There are signs Clinton allies are taking Sanders seriously. Maria Cardona, a former Clinton operative and Democratic strategist, suggested on TV recently Sanders could win both Iowa and New Hampshire. She claimed his challenge was "good for the Democratic party" and would make Clinton a "stronger general-election candidate." And a super PAC with ties to fellow Democratic candidate Martin O'Malley (who is struggling in the polls) has taken to attacking Sanders, not frontrunner Clinton, for not being liberal enough on guns.
Meanwhile, Sanders appears to be exciting the progressive base that dominates the Democratic primary. Reports from a campaign rally in Madison, Wisconsin, Wednesday claim the 10,000-seat arena where Sanders called for a "political revolution" was nearly full. The 73-year-old democratic socialist has a movement on his hands. Can he sustain it?
It makes no more sense to be certain that the globe is definitely not warming than to be certain that it definitely is. It makes no more sense to be certain that if the globe is warming it is not due to carbon emissions than to be certain that it definitely is. It makes no more sense to be certain that there will not be dire consequences if the globe is warming than to be certain that there will be.
All public policy deals with uncertainty, which means it is well for policymakers and their critics always to show a bit of humility. That is what is in short supply in the “science is certain” crowd. No chance, not even the slightest that they might be wrong. Let temperatures fail to rise and it is a temporary glitch. Or due to mis-measurement of those temperatures. Or to the need to make adjustments in the elaborate models on which the “certain science” has been based. Anyone who disagrees is a “denier”, a word until now reserved for mullahs who deny the existence of the Holocaust.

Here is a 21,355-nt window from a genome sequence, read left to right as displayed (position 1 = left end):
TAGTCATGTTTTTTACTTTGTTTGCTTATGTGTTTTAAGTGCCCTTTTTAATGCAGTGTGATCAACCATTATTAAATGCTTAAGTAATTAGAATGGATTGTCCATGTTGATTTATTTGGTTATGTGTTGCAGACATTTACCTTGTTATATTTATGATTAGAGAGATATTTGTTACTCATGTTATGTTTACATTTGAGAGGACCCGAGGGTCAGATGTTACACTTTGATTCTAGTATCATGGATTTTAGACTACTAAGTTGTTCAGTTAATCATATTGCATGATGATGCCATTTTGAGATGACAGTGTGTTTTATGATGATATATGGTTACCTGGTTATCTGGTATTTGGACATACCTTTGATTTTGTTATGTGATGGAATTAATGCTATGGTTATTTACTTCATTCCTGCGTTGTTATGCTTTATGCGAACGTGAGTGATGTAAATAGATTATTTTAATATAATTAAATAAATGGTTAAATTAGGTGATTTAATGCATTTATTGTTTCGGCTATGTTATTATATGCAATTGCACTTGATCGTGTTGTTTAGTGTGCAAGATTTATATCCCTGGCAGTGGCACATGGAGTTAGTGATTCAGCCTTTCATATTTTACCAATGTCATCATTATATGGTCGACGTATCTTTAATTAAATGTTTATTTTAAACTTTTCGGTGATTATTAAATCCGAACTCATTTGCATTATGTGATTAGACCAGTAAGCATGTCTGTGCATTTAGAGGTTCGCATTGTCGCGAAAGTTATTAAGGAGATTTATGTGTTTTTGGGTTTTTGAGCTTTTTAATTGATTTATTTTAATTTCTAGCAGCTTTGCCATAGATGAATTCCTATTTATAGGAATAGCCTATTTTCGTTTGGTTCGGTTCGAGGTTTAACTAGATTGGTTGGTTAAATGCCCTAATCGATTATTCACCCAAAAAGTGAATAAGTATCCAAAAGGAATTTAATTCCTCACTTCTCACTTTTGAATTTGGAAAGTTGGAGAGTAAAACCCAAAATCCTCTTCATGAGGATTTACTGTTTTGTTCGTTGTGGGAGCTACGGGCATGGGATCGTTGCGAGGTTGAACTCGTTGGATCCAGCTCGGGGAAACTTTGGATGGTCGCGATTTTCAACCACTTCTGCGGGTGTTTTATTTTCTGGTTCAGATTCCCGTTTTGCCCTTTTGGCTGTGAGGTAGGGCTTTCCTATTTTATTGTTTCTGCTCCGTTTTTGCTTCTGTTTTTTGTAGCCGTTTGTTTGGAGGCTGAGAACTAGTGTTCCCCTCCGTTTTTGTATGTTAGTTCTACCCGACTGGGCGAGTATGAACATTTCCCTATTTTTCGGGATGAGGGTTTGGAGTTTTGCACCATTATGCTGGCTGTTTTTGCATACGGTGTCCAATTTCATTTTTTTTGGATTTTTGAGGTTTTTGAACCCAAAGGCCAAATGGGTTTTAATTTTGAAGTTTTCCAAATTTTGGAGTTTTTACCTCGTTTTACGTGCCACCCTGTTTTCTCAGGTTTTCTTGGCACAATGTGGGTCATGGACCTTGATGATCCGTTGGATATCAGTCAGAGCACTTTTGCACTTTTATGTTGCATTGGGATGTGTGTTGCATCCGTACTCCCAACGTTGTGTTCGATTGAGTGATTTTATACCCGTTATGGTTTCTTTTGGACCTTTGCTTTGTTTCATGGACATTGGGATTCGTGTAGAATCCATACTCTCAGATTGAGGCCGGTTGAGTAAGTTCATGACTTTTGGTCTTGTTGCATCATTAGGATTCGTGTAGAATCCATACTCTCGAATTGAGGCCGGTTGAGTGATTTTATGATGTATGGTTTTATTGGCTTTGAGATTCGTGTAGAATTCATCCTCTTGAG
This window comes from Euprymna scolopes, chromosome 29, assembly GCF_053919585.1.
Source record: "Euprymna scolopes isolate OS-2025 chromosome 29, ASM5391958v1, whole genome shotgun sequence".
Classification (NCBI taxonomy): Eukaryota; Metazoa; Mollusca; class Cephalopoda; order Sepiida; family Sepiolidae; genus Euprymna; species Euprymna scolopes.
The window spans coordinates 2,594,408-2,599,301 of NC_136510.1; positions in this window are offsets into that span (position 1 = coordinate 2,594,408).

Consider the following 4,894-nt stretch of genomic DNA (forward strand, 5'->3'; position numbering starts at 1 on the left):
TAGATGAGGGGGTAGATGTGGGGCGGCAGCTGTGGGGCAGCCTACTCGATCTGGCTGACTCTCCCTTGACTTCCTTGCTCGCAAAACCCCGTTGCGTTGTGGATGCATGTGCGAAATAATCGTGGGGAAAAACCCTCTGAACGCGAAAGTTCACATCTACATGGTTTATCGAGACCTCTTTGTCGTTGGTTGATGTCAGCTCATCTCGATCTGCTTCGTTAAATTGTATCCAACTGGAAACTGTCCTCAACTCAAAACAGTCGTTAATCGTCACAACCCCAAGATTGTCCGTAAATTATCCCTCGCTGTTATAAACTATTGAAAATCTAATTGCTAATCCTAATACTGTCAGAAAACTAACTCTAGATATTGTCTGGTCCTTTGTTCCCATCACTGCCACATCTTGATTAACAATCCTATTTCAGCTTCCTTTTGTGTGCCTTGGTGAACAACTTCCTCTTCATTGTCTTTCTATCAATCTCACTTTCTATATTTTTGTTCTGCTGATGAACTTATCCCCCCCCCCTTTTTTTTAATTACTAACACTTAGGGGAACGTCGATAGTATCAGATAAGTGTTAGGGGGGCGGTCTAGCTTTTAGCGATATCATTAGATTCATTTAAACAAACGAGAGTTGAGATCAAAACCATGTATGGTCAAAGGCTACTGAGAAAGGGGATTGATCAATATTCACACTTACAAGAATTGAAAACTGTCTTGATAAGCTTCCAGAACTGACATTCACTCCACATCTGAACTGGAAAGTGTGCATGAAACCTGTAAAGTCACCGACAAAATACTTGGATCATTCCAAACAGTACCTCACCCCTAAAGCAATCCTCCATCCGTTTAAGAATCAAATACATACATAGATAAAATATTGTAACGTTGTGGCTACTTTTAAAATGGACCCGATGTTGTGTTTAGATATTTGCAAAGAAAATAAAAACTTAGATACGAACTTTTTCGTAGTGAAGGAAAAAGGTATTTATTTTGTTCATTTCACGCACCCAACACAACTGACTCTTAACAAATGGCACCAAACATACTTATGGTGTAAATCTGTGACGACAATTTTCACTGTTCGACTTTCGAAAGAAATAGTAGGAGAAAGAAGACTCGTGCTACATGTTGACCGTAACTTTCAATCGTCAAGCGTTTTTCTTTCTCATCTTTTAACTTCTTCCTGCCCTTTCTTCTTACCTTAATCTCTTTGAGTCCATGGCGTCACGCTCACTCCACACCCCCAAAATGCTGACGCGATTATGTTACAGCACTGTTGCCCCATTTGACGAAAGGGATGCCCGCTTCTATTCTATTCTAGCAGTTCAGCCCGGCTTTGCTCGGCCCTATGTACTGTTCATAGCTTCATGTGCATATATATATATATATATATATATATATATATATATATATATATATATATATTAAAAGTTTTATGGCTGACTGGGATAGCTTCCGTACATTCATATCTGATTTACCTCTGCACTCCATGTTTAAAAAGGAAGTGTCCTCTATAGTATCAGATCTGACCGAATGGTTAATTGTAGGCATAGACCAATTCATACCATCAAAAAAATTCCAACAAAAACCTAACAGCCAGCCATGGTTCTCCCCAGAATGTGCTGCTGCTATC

The pundits who are certain, really certain, that all of those scientists are wrong are no better, although they have a reasonable excuse for counter-certainty: the rudeness with which doubters are treated – barred from academic journals and positions and, most recently, from meetings with Pope Francis while he was formulating his latest attack on carbon emissions and capitalism. They accuse those who believe in the warming-from-emissions-caused-by-human-activity trinity of seeking to expand the power of government on the back of bogus science. Some such there undoubtedly are. But surely not all. They also accuse them of seeking a means of raising taxes, by enacting a carbon tax.
And that is where they are wrong. Those taxes are already being levied – by the producers of the emissions that may, only may, be creating costs for society as whole. The costs of emissions, not fully reflected in the price of fossil fuels, are being borne by a society that did not vote to impose such a tax on itself. It is a form of taxation without representation, something that history suggests Americans find unacceptable. Given the need to offset rising inequality and give growth a boost, reform of the tax structure is essential. A tax that takes the already-existing costs of emissions and imposes them on the creators of the emissions rather than on innocent bystanders seems a modest step forward, perhaps on behalf of the environment, certainly on behalf of a more equitable and growth-oriented tax structure.